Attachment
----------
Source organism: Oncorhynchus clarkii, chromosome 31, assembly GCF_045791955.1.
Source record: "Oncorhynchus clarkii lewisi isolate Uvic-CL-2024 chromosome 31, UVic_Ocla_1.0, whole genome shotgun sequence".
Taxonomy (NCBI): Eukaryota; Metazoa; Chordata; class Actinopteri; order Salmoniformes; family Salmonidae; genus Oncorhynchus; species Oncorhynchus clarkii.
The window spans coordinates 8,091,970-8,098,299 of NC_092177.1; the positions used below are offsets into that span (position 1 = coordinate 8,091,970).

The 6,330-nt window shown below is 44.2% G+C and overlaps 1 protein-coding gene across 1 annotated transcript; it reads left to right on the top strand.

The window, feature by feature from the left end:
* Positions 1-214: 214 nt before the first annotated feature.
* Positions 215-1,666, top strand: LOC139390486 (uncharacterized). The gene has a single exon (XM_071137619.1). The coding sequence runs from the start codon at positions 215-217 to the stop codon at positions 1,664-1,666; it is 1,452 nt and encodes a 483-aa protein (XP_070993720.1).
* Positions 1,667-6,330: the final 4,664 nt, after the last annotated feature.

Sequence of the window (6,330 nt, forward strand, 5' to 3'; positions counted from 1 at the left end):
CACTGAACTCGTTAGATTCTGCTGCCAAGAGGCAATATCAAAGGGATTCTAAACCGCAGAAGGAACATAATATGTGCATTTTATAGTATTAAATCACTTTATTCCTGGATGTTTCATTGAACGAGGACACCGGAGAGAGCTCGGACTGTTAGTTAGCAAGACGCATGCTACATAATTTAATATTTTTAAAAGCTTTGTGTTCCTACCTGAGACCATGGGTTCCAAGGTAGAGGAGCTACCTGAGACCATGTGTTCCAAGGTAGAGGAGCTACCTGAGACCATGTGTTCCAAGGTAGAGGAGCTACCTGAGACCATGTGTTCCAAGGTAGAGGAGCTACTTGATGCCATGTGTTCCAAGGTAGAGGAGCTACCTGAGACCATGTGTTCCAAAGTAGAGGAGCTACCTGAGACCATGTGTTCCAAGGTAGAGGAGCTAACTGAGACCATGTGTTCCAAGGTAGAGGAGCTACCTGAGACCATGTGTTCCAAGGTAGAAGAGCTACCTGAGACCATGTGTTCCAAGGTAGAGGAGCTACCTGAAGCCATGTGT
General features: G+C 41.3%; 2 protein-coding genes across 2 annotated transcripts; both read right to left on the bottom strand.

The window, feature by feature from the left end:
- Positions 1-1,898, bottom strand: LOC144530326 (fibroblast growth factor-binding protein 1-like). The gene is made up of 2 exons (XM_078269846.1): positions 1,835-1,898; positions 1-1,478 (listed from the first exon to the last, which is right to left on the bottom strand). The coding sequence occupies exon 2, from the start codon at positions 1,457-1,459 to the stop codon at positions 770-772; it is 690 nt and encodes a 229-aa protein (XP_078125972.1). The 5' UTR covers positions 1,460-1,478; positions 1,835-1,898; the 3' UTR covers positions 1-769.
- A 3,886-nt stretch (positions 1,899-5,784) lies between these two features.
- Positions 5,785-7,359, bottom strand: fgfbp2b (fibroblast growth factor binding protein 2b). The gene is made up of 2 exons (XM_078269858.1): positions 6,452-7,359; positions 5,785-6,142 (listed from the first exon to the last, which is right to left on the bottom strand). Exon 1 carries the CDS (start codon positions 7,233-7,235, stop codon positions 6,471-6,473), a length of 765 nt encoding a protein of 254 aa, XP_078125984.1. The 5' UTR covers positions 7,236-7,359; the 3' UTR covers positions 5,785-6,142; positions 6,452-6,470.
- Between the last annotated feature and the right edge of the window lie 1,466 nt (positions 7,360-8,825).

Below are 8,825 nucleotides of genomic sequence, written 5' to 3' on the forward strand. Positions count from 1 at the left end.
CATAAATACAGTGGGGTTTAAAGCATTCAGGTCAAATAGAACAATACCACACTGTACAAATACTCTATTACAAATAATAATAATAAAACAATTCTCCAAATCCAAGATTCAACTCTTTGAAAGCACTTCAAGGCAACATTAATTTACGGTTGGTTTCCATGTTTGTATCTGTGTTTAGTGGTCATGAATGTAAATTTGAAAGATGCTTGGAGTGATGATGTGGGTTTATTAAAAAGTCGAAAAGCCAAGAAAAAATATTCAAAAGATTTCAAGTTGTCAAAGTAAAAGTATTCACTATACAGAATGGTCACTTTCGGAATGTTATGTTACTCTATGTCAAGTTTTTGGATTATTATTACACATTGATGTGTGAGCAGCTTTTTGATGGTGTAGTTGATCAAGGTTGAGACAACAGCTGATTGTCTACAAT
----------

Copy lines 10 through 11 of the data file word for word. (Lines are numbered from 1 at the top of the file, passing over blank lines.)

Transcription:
Sequence of the window (6,330 nt, forward strand, 5' to 3'; positions counted from 1 at the left end):
CACTGAACTCGTTAGATTCTGCTGCCAAGAGGCAATATCAAAGGGATTCTAAACCGCAGAAGGAACATAATATGTGCATTTTATAGTATTAAATCACTTTATTCCTGGATGTTTCATTGAACGAGGACACCGGAGAGAGCTCGGACTGTTAGTTAGCAAGACGCATGCTACATAATTTAATATTTTTAAAAGCTTTGTGTTCCTACCTGAGACCATGGGTTCCAAGGTAGAGGAGCTACCTGAGACCATGTGTTCCAAGGTAGAGGAGCTACCTGAGACCATGTGTTCCAAGGTAGAGGAGCTACCTGAGACCATGTGTTCCAAGGTAGAGGAGCTACTTGATGCCATGTGTTCCAAGGTAGAGGAGCTACCTGAGACCATGTGTTCCAAAGTAGAGGAGCTACCTGAGACCATGTGTTCCAAGGTAGAGGAGCTAACTGAGACCATGTGTTCCAAGGTAGAGGAGCTACCTGAGACCATGTGTTCCAAGGTAGAAGAGCTACCTGAGACCATGTGTTCCAAGGTAGAGGAGCTACCTGAAGCCATGTGT